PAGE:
In a similar fashion, Younker analyzes the expression “no man to till the ground” and “rain,” which only appear in the text after the creation story. If the summary above has sparked enough interest, I trust that the reader will find the remaining textual analysis in this chapter as rewarding and reassuring as I have. Even from my brief exposition of some key points in this chapter, the conclusion of the author is readily evident: Genesis 2 is not another creation story; it is not a repetition of creation that contradicts the previous one, as historical-critical scholarship would have us think. If we look carefully at the text, we find indications that Genesis 2 is rather “a bridge between the perfect creation of chapter 1 and the introduction of sin into the world in chapter 3” (pg. 76), in which the biblical author introduces the four things which did not exist before sin: (1) thorns, (2) agriculture, (3) cultivation/irrigation, and (4) rain.
In one of the concluding chapters, entitled “The Role of Creation in Seventh-Day Adventist Theology,” Ed Zinke explores the implications of the doctrine of creation, not only in relation to atonement, but also in relation to other major doctrines of Adventism as well. From my perspective, the most intriguing aspect he touches on is the character of God. Through nine points, Zinke illustrates the effect theistic evolution has on the nature and character of God.
- While a literal creation can uphold the three main attributes of God widely acknowledged in Christianity since the first century–his “infinite love, intelligence and power … only some combination of two of the three properties can coincide with theistic evolution” (pg. 163).
- A God of theistic evolution is impersonal, for an evolutionary creation process implies a long period of becoming during which there was no relationship between God and us.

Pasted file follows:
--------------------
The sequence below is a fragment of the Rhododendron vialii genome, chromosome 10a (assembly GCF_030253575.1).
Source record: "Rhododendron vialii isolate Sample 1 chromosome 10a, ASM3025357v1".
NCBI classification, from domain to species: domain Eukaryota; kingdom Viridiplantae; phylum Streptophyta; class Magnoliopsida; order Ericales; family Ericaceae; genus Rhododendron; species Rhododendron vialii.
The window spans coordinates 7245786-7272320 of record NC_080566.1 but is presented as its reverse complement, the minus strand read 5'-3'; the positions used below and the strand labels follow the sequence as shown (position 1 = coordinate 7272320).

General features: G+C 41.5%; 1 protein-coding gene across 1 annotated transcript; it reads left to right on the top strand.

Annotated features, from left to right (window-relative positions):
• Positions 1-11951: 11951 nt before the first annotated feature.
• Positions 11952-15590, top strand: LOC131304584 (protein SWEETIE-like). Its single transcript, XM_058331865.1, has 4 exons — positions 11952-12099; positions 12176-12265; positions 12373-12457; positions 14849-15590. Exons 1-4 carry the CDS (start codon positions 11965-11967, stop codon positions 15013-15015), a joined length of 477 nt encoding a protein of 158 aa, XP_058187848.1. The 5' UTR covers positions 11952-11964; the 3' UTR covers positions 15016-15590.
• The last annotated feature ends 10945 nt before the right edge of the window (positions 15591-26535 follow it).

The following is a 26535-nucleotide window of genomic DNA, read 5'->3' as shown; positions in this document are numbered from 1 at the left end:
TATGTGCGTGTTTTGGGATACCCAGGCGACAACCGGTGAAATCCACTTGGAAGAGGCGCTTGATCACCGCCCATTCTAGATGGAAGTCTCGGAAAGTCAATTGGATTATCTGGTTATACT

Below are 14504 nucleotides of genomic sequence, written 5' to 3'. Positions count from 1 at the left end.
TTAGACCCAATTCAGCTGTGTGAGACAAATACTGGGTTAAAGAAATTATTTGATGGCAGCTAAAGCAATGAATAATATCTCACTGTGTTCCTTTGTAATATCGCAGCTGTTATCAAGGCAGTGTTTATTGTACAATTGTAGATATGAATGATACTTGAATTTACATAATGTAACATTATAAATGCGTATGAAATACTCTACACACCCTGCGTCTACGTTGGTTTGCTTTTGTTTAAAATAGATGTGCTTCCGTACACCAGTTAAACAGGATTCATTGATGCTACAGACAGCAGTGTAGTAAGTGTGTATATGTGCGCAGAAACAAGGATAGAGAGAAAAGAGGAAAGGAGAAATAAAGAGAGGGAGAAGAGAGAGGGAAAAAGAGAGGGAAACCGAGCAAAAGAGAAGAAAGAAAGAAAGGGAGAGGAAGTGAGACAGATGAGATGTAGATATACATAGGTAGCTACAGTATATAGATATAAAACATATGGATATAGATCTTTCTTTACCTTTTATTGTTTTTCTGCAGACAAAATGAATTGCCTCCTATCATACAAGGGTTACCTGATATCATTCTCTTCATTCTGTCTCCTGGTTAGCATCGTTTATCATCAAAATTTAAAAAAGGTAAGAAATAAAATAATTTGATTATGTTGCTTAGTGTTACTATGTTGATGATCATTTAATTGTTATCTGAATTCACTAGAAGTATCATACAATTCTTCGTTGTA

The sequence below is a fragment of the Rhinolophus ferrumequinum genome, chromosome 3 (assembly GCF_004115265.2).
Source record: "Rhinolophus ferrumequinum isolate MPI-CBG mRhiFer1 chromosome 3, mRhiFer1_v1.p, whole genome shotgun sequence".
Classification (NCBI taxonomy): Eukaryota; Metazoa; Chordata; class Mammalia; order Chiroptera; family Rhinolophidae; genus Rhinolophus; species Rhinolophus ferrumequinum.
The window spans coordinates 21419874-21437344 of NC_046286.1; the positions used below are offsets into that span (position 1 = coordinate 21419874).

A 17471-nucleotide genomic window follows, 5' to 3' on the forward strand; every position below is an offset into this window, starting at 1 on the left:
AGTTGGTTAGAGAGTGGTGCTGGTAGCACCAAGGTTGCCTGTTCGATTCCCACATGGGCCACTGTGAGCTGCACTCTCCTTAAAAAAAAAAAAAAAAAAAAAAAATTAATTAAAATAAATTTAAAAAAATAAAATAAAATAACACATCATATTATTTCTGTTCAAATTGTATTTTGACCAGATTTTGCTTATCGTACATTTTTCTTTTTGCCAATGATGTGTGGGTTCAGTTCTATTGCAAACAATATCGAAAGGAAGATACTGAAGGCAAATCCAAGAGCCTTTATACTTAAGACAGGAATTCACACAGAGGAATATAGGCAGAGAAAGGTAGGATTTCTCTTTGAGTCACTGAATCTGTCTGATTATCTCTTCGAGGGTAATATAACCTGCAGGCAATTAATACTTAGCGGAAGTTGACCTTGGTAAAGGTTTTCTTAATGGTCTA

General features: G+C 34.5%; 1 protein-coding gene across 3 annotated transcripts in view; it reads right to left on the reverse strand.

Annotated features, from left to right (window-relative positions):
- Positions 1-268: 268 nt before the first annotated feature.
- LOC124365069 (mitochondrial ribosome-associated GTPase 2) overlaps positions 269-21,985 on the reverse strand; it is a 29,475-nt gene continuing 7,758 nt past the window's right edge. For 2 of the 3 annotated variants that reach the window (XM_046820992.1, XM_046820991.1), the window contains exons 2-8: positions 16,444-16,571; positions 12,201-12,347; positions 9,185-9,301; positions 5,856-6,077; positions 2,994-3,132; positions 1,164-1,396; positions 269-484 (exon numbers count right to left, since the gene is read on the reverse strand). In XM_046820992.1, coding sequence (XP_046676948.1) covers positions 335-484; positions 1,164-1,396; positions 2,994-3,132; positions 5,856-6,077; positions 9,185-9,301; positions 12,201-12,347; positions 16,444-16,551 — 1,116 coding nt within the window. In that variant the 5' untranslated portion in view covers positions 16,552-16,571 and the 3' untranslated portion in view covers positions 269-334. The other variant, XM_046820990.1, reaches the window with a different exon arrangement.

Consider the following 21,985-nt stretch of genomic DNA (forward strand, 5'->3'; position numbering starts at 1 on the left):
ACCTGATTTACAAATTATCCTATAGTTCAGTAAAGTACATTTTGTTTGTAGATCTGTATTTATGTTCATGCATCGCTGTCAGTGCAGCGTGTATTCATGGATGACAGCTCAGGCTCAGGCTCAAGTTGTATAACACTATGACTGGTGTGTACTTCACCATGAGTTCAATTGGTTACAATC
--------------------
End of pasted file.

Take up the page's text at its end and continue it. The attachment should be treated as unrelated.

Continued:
- In the theistic evolution model, there was no direct communication between God and creatures for millions of years.
- Theistic evolution diminishes the active role of God in history, and weakens the nature of his intervention.
- A God who does not intervene in history has particularly harmful implications for our understanding of the incarnation of Christ, and consequently our salvation.
- Once the miracle of creation is discarded as unlikely, other miracles in Scripture can easily be disposed of. Logical consistency makes room for an easy rejection of many pillar narratives of Scripture that involve some miraculous intervention, including the birth, death, and resurrection of Jesus–which are crucial for our understanding of salvation—as well as the miracles surrounding the second coming and the creation of the New Earth.
- The theistic evolution model of creation is ambiguous about the relation between God and the laws of nature, leaving too much room for debate as to whether God is ultimately in control, or whether He Himself is bound by natural laws.
- An evolutionary view of creation is built upon empirical methods of observation rather than on the biblical text. The conclusions of this observation are then read into the Scripture, which is further harmonized with an evolutionary model. Theistic evolution does not derive knowledge from revelation, but from “natural means alone” (pg. 164).
- An evolutionary model weakens the distinction between God as Creator and humans as creatures. Its ambiguity leaves room for viewing God as being “caught in the flow of history” (pg. 164) just as the creatures are presumed to be. The temptation to “make ourselves God” (pg. 164) is all too readily available.
Zinke also discusses the implications of theistic evolution upon the great controversy, the law, Christ’s ministry, the nature and origin of the Bible, as well as the nature of humanity. While each section is brief, the chapter does a good job at showing the incompatibility between an evolutionary model of creation and several major themes of Scripture.
Other chapters of this book explore the concept of “days” in Genesis 1, the connections between the geologic column and the flood, biblical evidence of the universality of the flood, issues in the theory of evolution, and the complementary relationship between science and theology.
Although much has been written since the publication of this book in 2000, Creation, Catastrophe, Calvary remains a valuable resource for anyone who places serious interest in the Bible and its major themes. It covers the topic from a variety of perspectives, and captures well the intricate connection between the creation story and the flood story with necessary implications for the atonement and other major topics tightly interwoven into the metanarrative of Scripture.